Entities seeking federal authorization for infrastructure projects that may impact waters of the United States must obtain a Section 401 certification under the Trump administration’s narrowed Section 401 certification rule—for now. On April 6, 2022, the U.S. Supreme Court held that the Trump administration’s Section 401 certification rule will stay in place while further litigation proceeds, potentially signaling how the court may view the underlying merits of the case pending before the U.S. Court of Appeals for the Ninth Circuit.
Section 401 of the Clean Water Act, 33 U.S.C. Section 1341, prohibits a federal agency from issuing a permit or license to conduct any activity that may result in any discharge into waters of the United States unless a certification is granted or waived. States and authorized tribes are responsible for issuing, denying or waiving these Section 401 certifications. A Section 401 certification or waiver is necessary to obtain certain federally issued permits, such as Section 404 dredge and fill permits, Rivers and Harbors Act Section 9 and 10 permits, and Federal Energy Regulatory Commission licenses for pipelines or hydropower facilities.
At issue before the Supreme Court—and now pending before the Ninth Circuit—was a 2020 Trump rule that reduces the time for states and tribes to make decisions on Section 401 certifications, and that limits the scope of review to “water quality requirements,” as defined by the rule. As outlined in a prior Brownstein alert, the effect of the rule is to limit the authority of states and tribes to deny Section 401 certifications or add water quality-related conditions to permits issued by the federal government.
Environmental groups and predominantly Democrat-led states challenged the Trump rule, and the cases were consolidated in the U.S. District Court for the Northern District of California. The Biden administration, having previously announced its intent to promulgate a new rule, asked the court to remand the Trump rule to the EPA for reconsideration without vacatur (not unlike it seeking remand without vacatur of the Trump “waters of the U.S.” rule in 2021). Certain states and environmental groups instead sought vacatur. The court agreed, remanding and issuing a nationwide vacatur of the Trump rule. Industry groups and predominantly Republican-led states then sought a stay of this ruling pending appeal to the Ninth Circuit. Both the district court and the Ninth Circuit rejected this request, and the appellants petitioned the U.S. Supreme Court for an emergency stay of the district court’s ruling.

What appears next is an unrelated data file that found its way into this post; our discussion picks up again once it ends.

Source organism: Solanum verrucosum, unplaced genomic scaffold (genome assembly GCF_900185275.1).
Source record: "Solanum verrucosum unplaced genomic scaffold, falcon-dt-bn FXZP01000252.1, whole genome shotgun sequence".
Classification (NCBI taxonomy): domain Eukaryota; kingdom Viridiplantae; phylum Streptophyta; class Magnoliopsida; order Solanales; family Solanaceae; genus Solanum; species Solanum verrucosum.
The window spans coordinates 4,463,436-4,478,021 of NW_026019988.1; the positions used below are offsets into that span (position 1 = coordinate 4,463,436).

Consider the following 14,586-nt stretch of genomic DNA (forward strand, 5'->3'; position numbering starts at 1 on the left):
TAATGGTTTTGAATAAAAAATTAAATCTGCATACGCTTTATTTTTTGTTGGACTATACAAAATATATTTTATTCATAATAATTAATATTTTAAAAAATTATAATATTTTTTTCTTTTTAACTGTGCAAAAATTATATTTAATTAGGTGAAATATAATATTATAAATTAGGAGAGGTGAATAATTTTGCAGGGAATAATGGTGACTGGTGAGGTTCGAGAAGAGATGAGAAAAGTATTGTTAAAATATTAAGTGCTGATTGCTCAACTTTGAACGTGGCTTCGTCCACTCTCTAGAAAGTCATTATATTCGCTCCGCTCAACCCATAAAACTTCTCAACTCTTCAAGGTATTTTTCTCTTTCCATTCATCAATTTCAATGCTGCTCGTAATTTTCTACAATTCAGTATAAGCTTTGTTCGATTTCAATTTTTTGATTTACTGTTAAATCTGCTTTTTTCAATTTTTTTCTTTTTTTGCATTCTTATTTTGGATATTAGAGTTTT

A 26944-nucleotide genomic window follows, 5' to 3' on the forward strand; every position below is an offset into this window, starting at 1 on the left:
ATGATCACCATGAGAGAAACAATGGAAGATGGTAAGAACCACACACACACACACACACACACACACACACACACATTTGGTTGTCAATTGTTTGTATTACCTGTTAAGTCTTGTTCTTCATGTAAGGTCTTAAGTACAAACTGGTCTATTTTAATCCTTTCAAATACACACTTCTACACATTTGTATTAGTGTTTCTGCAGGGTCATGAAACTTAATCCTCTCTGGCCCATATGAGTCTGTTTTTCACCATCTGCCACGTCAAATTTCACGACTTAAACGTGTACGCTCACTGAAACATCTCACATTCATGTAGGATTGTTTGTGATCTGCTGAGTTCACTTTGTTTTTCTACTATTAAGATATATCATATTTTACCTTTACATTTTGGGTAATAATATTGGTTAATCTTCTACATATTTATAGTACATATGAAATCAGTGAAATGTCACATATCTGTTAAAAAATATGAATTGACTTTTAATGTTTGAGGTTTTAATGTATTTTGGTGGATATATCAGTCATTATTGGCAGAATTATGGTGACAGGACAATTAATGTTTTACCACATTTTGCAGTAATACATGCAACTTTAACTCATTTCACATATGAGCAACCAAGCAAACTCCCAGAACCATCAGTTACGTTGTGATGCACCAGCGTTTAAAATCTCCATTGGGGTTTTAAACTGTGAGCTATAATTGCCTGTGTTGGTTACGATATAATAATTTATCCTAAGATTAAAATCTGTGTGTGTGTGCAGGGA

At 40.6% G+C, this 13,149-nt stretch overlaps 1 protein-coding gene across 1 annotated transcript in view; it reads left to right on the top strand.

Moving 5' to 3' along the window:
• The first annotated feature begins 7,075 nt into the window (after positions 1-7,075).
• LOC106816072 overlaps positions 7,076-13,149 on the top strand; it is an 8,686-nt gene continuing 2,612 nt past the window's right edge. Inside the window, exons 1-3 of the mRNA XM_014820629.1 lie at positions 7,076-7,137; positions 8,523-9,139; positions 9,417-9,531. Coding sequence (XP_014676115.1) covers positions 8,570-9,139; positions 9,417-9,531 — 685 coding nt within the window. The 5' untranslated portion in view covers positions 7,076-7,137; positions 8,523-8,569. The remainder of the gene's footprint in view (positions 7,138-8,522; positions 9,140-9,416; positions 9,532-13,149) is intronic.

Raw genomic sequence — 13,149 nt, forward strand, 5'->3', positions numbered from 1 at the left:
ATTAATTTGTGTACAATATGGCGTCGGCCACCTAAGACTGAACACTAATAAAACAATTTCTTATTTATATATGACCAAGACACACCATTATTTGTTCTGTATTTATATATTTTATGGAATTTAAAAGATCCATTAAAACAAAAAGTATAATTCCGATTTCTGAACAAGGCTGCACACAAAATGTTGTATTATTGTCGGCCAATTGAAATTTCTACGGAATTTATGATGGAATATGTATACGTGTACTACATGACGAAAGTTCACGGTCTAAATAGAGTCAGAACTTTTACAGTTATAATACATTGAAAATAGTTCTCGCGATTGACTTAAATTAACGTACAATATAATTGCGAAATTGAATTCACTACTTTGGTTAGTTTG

The Supreme Court granted the petitioners’ stay request in a 5-4 decision, keeping the Trump rule in place while the appeal of the district court ruling proceeds to the Ninth Circuit. The Trump rule thus will remain until the underlying merits case is finally resolved or the Biden administration replaces it. The Biden administration is expected to issue a final replacement rule in 2023.
The Supreme Court’s decision has immediate, but potentially fleeting, implications:
- Regulated industries may, at least in the short term, face a lower barrier to obtaining certification or waiver. The Trump rule is generally thought to be more lenient because it limits the scope of state and tribal review.
- Entities with operations that will need federal permits with Section 401 certification requirements should consider how this decision affects the timeline for prospective projects. Until a new rule is promulgated or the Ninth Circuit adjudicates the merits, Section 401 certification review is subject to limits on timing and scope.
- This decision signals how the Supreme Court may rule on the merits of the industry group’s challenge to the district court’s nationwide vacatur of the Trump rule. If the Supreme Court upholds the Trump rule on the merits, it will remain in place until superseded by a new rule.
- The Biden administration’s plans to issue a new rule may be hastened by the Supreme Court’s decision, and there is greater uncertainty for projects whose certification and permitting process may begin under the Trump rule and conclude under the Biden rule.
This document is intended to provide you with general information regarding litigation over the Trump-era Section 401 certification rule. The contents of this document are not intended to provide specific legal advice. If you have any questions about the contents of this document or if you need legal advice as to an issue, please contact the attorneys listed or your regular Brownstein Hyatt Farber Schreck, LLP attorney. This communication may be considered advertising in some jurisdictions. The information in this article is accurate as of the publication date. Because the law in this area is changing rapidly, and insights are not automatically updated, continued accuracy cannot be guaranteed.